Even in Moscow there was interest in the report: one never knows. Although Georges Marchais was against it, some soviet intellectual thought it was worth seeing from close up if “The limits to growth” might not be the long hoped for sign of a crisis of capitalism. Dennis Meadows and others were invited to some debates in the Soviet capital. After all Aurelio Peccei was always strongly in favour of establishing communications between the East and West. Another of his initiatives, with other members of the Club of Rome, had been to contrib­ute to the founding, in Vienna, of IASA, a centre for scientific studies based on the analysis of systems in social sciences.
I remember a letter of Jan Tinbergen to Moscow in which he rapped them over the knuckles for having tried to find a Marxist-Leninist way to the new “crisis of growth”.  Tinbergen himself – a truly great economist – later presented a report to the Club to underline the fundamental importance of including the question of underdevelopment and poverty in the world among the “problems”.
Much later, at the time of Yeltsin, as a member of the Club of Rome I participated in a meeting in Moscow with some important Russian politicians, including Gorbachev. I made my modest attempt to suggest a knowledge of the new service economy. I have to confess they were not ready to listen to lessons.

4. The myth of zero growth

In any case in 1972 the majority of the members of the Club of Rome had been taken by surprise. Not even Peccei or King had expected such a success. After all they were human beings, happy to be “members” of such a famous Club. Probably a good half of them, or maybe the majority, trembled at the idea of being seen as those who had recommended “zero growth”. The Club repeatedly mitigated this position, putting more emphasis on environ­mental and population problems. The myth however had stuck to the expression “zero growth” and few members resigned because of this label. In fact there was more than one who, having abandoned the Club, boasted, in their elections posters of belonging to it.


So the Club of Rome stirred up a furor in 1972, turning the concept of economics and the meaning of growth upside down, and contributing greatly to reawakening an ecological conscience. The father was not completely aware of his gesture, but the baby was there.
The more they insisted on saying and writing that the data in the report were false, the more they ridiculed the research method (even on the occasion of a debate in the CERN auditorium that filled the hall), the more the news spread around the world: there could be gaps between traditional economic growth and the need to develop people’s wellbeing and to fight effectively against poverty.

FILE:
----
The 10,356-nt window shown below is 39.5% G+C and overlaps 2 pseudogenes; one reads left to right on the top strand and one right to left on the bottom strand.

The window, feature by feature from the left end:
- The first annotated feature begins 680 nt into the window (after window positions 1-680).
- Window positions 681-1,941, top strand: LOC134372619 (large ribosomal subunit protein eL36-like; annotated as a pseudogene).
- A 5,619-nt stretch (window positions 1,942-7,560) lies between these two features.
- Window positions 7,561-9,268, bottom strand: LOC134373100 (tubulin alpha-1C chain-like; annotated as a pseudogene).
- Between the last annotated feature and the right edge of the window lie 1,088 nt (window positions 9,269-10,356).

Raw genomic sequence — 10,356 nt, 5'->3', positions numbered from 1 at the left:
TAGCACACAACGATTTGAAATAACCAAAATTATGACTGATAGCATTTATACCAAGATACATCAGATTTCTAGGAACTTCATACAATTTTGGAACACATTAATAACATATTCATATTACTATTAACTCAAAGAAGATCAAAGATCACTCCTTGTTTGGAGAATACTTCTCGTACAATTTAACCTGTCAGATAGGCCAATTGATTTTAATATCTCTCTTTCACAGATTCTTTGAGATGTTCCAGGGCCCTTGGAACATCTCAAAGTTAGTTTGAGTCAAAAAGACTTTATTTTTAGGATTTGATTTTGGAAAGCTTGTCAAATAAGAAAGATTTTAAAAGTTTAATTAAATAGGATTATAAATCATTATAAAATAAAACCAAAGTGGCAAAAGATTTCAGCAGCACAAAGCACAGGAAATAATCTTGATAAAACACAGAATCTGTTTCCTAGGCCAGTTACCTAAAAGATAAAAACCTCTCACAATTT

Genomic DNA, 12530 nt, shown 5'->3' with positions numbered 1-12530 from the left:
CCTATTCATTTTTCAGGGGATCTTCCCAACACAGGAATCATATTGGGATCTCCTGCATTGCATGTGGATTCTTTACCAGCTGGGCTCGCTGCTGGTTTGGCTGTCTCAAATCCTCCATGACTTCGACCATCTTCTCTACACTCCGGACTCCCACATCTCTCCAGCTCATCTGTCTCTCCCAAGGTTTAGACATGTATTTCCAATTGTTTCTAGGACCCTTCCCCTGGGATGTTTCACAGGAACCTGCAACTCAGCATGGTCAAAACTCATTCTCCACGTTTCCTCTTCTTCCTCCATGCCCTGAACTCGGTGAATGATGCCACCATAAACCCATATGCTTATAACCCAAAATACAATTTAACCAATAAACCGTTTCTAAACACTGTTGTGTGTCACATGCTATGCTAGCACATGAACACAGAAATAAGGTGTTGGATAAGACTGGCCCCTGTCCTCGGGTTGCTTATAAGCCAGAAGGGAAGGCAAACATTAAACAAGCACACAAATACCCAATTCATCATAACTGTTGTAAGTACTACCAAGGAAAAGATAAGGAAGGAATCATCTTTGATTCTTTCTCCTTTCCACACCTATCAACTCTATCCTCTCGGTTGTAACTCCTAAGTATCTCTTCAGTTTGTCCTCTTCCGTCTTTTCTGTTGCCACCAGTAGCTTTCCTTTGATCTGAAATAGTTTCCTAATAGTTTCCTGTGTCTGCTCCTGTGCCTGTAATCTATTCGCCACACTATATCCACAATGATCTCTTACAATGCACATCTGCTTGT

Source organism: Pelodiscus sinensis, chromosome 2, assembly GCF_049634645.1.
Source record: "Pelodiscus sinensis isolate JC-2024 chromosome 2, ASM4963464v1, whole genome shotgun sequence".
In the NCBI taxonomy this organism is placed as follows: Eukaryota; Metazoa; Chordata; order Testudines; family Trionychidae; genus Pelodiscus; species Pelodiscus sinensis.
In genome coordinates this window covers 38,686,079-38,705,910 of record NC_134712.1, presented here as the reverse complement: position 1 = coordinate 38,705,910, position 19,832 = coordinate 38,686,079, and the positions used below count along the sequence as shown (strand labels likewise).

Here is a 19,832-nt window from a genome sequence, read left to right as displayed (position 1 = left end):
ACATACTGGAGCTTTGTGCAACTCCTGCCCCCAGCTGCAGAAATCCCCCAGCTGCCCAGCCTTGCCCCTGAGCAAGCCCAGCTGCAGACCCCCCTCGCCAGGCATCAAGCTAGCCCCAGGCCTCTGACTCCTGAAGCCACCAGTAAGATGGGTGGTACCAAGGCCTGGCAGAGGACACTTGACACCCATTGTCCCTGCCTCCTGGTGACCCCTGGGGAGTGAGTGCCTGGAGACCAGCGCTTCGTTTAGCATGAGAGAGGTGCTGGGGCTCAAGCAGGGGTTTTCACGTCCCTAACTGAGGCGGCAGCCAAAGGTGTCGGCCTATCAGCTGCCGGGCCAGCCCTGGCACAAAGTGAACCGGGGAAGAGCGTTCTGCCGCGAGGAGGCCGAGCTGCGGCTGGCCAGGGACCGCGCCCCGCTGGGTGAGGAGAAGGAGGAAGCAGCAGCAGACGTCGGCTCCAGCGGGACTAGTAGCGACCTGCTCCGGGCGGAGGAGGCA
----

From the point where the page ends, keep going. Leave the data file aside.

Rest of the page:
From these facts I drew a personal conclusion taking account of my experience in industry and in technical-economic research: re-reading the great classics of economics, from Adam Smith to John Stuart Mill, by way of Marshall and Schumpeter, I began to realise that these authors’ best questions, posed in the context of contemporary economics founded on service activity, should find other answers in order to envisage a more efficacious strategy for the development of wealth and wellbeing. I realised, for example, that some of the needs of ecologists, including Ivan Illich, concerned problems already dealt with in the founding texts of classical economics. And yet, for a long time the majority of official economists hadn’t deigned to follow the reasoning of the “greens”: the reasoning of these economists in fact showed, and often still does, that they possess a limited knowledge of the real workings of industry and they misuse recognised economic language, something that allows economics “experts” to turn up their noses at them.
On the other hand, the “greens” on the whole limited themselves to labelling down the economists as being obtuse, and did not take the opportunity to complete or improve eco­nomic theory by extending the notion of value and the wealth of nations. Too often everyone, greens and economists alike, remain comfortably self-satisfied. In any case, public opinion had its little cultural revolution, at least in relation to the evident problem of the growing production of refuse in every possible form, including the most costly and dangerous. Can expenditure on the treatment and management of refuse continue to be counted as an increase in “value added” because it involves turnover and increases the Gross Domestic Product?
This example should not be taken to mean that all economic measures can only be off balance in a negative sense. When economic development produces useful goods and serv­ices at little or no cost (because they induce unpaid activities or services), the measurement of the GDP remains almost untouched, while the real wealth of everyone can be increased. How many discussions would I have had on this point with a member of the Club of Rome who had been director general of the mega French electrical and electronic group, Thomson!
With regard to this great debate on growth, my main stimulus was to observe in detail what was happening within the various economic organisations in which I had carried out my work for a significant number of years. I will return to these questions in a more detailed manner in the chapter devoted to my university activities.